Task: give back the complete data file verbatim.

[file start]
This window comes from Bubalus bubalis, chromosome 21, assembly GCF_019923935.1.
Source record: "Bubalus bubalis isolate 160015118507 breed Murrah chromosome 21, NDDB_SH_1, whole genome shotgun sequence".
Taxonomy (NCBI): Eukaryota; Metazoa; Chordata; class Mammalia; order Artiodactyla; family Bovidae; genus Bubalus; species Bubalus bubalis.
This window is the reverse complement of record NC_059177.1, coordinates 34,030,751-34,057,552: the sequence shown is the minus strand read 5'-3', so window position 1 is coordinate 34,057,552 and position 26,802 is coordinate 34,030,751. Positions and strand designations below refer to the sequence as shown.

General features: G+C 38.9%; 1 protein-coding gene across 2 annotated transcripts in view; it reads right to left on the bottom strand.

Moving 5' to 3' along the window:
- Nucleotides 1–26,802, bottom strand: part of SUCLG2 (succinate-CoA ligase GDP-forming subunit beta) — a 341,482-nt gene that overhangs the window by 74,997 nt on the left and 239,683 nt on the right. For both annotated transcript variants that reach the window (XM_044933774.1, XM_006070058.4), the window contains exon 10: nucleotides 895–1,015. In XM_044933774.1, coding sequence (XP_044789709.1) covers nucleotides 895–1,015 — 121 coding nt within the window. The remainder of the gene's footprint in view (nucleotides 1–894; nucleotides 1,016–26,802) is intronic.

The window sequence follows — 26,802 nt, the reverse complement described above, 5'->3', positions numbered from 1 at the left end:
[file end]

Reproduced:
This window comes from Bubalus bubalis, chromosome 21, assembly GCF_019923935.1.
Source record: "Bubalus bubalis isolate 160015118507 breed Murrah chromosome 21, NDDB_SH_1, whole genome shotgun sequence".
Taxonomy (NCBI): Eukaryota; Metazoa; Chordata; class Mammalia; order Artiodactyla; family Bovidae; genus Bubalus; species Bubalus bubalis.
This window is the reverse complement of record NC_059177.1, coordinates 34,030,751-34,057,552: the sequence shown is the minus strand read 5'-3', so window position 1 is coordinate 34,057,552 and position 26,802 is coordinate 34,030,751. Positions and strand designations below refer to the sequence as shown.

General features: G+C 38.9%; 1 protein-coding gene across 2 annotated transcripts in view; it reads right to left on the bottom strand.

Moving 5' to 3' along the window:
- Nucleotides 1–26,802, bottom strand: part of SUCLG2 (succinate-CoA ligase GDP-forming subunit beta) — a 341,482-nt gene that overhangs the window by 74,997 nt on the left and 239,683 nt on the right. For both annotated transcript variants that reach the window (XM_044933774.1, XM_006070058.4), the window contains exon 10: nucleotides 895–1,015. In XM_044933774.1, coding sequence (XP_044789709.1) covers nucleotides 895–1,015 — 121 coding nt within the window. The remainder of the gene's footprint in view (nucleotides 1–894; nucleotides 1,016–26,802) is intronic.

The window sequence follows — 26,802 nt, the reverse complement described above, 5'->3', positions numbered from 1 at the left end: